This is a behavioral interview question, and the interviewer will be looking for answers that call on your real-world experience.

If you want to answer this properly, explain an occasion when you’ve encountered some issues at work – and tell the interviewer exactly what you did to overcome the problem and manage your own stress levels.

It’s also important to clarify your own day-to-day methods for dealing with stress. Whether it’s with exercise, mindfulness techniques or hobbies, any interviewer wants to know if you can cope with tense situations and everyday problems.

What are your salary expectations?

This question can be awkward, but you can answer effectively if you’ve done your research. Before your interview, find out the salaries on offer for this job across your industry. Consider your own level of education and experience, the location, and your own salary requirements, and use that data to create a salary range to give the employer.

Ensure that you’d be comfortable living on any figure within that range, and clarify that you’re open to negotiation – you don’t want to instantly shut down your job prospects.

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Can you tell me about a time you solved a problem at work?

This is another behavioral question where interviewers are looking for real-life examples that prove your suitability for the job.

Interviewers want to know about your problem-solving, critical thinking, organization, and communication skills here, so pick a time when you’ve solved issues at work and explain in detail about how you got the job done, and how the positive outcome helped the business.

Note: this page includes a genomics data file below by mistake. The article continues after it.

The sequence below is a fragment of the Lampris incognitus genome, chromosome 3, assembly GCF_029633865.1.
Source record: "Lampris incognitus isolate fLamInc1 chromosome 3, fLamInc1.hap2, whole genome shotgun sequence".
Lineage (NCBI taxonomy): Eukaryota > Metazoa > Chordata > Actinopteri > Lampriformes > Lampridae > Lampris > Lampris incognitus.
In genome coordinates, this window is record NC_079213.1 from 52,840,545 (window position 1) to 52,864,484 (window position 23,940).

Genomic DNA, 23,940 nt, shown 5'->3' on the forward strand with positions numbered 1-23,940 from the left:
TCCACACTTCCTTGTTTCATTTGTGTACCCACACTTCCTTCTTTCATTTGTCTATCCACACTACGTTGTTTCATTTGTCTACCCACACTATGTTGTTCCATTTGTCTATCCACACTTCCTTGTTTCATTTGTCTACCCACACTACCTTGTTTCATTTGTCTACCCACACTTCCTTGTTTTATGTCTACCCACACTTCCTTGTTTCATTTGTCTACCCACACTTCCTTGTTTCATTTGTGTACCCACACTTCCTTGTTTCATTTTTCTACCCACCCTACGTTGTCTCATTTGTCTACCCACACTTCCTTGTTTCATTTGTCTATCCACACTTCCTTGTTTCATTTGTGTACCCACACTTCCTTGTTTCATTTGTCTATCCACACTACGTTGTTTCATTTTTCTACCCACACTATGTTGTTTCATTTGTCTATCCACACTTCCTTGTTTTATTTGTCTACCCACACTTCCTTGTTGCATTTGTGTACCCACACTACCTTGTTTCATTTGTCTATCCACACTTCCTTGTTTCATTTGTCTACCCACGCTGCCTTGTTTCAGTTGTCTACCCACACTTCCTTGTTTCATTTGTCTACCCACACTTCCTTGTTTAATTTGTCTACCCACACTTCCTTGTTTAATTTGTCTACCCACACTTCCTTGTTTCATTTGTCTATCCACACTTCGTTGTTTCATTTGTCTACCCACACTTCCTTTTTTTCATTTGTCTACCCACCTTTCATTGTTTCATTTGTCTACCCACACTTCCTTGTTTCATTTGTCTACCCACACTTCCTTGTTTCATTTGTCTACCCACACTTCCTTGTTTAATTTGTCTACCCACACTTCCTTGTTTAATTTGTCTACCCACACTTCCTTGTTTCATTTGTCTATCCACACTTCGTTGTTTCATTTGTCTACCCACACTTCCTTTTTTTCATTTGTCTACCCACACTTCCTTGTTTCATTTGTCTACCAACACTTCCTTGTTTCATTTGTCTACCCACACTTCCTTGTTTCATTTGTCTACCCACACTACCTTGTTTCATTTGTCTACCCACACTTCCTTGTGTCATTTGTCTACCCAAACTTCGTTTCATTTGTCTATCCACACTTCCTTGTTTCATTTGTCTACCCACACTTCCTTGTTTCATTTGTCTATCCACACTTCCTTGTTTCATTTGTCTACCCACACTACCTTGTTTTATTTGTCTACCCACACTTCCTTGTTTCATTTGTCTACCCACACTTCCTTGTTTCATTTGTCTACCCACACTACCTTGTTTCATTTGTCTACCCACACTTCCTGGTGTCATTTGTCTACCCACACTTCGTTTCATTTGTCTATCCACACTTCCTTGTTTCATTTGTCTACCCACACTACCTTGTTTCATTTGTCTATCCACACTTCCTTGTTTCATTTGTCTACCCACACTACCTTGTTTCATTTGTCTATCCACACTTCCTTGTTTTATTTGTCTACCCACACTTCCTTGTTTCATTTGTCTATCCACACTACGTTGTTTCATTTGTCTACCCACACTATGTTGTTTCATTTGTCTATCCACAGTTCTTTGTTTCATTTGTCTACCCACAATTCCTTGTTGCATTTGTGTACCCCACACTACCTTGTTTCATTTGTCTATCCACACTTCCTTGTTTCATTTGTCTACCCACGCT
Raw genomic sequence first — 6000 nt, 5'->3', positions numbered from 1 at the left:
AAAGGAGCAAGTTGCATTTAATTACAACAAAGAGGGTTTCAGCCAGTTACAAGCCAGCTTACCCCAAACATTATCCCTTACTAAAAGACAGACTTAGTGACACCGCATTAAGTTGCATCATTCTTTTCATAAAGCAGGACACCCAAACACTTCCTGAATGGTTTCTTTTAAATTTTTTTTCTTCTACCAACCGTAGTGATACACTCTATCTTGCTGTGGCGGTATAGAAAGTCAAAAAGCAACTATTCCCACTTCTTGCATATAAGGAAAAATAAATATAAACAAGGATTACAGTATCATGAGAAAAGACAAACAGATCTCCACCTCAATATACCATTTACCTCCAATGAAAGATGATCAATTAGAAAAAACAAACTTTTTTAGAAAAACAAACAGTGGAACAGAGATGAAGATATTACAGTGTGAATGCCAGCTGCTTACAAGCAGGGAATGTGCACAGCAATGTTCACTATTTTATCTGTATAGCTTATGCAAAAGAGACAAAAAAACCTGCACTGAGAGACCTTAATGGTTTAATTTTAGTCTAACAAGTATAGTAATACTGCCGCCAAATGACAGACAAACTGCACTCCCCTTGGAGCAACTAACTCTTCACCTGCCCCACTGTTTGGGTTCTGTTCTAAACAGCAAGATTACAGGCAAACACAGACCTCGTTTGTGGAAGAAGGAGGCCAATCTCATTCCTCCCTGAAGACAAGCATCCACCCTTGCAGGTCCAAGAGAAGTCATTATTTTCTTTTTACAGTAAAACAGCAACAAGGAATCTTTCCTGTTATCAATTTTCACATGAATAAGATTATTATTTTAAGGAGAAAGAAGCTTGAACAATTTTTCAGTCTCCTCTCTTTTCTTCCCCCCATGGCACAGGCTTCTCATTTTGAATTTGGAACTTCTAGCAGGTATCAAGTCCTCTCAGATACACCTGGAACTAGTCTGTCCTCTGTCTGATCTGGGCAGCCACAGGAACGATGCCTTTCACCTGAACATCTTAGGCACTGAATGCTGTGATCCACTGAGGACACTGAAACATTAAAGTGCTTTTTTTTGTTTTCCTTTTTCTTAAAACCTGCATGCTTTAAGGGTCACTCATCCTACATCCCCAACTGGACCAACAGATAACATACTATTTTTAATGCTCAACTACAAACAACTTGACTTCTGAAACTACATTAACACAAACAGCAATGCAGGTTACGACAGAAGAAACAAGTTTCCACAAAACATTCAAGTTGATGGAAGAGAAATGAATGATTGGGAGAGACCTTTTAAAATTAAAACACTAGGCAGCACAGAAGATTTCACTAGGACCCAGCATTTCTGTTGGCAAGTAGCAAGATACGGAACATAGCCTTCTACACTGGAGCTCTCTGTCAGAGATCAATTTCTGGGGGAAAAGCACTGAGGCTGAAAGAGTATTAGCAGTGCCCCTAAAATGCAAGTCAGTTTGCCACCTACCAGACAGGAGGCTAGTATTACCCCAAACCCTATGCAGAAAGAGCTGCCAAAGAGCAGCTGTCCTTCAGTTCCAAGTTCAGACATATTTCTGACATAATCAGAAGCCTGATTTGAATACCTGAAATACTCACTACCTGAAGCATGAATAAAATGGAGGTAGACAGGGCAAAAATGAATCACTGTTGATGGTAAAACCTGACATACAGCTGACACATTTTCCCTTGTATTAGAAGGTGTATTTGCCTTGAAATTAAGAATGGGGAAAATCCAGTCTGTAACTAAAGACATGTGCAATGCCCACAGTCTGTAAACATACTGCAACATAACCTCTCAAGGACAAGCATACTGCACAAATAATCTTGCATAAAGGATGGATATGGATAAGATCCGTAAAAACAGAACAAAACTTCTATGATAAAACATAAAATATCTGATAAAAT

If you need to plan an answer, use the STAR method – outline the situation, explain the tasks required, talk about your actions and clarify the results.

What are your biggest strengths and weaknesses?

This question can be daunting because it’s so open-ended, but good preparation can eliminate those nerves.

When talking about your best qualities, use examples from your working life to bolster your claims. Mentions strengths that match attributes that you’ve seen in the job advert.

Be honest about your weaknesses. Don’t just name them when you answer – explain your strategy for improving your performance in this area, too, so the interviewer can see that you’ve got self-awareness and determination in equal measure.

people planning strategy at a startup business

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What would be your dream job?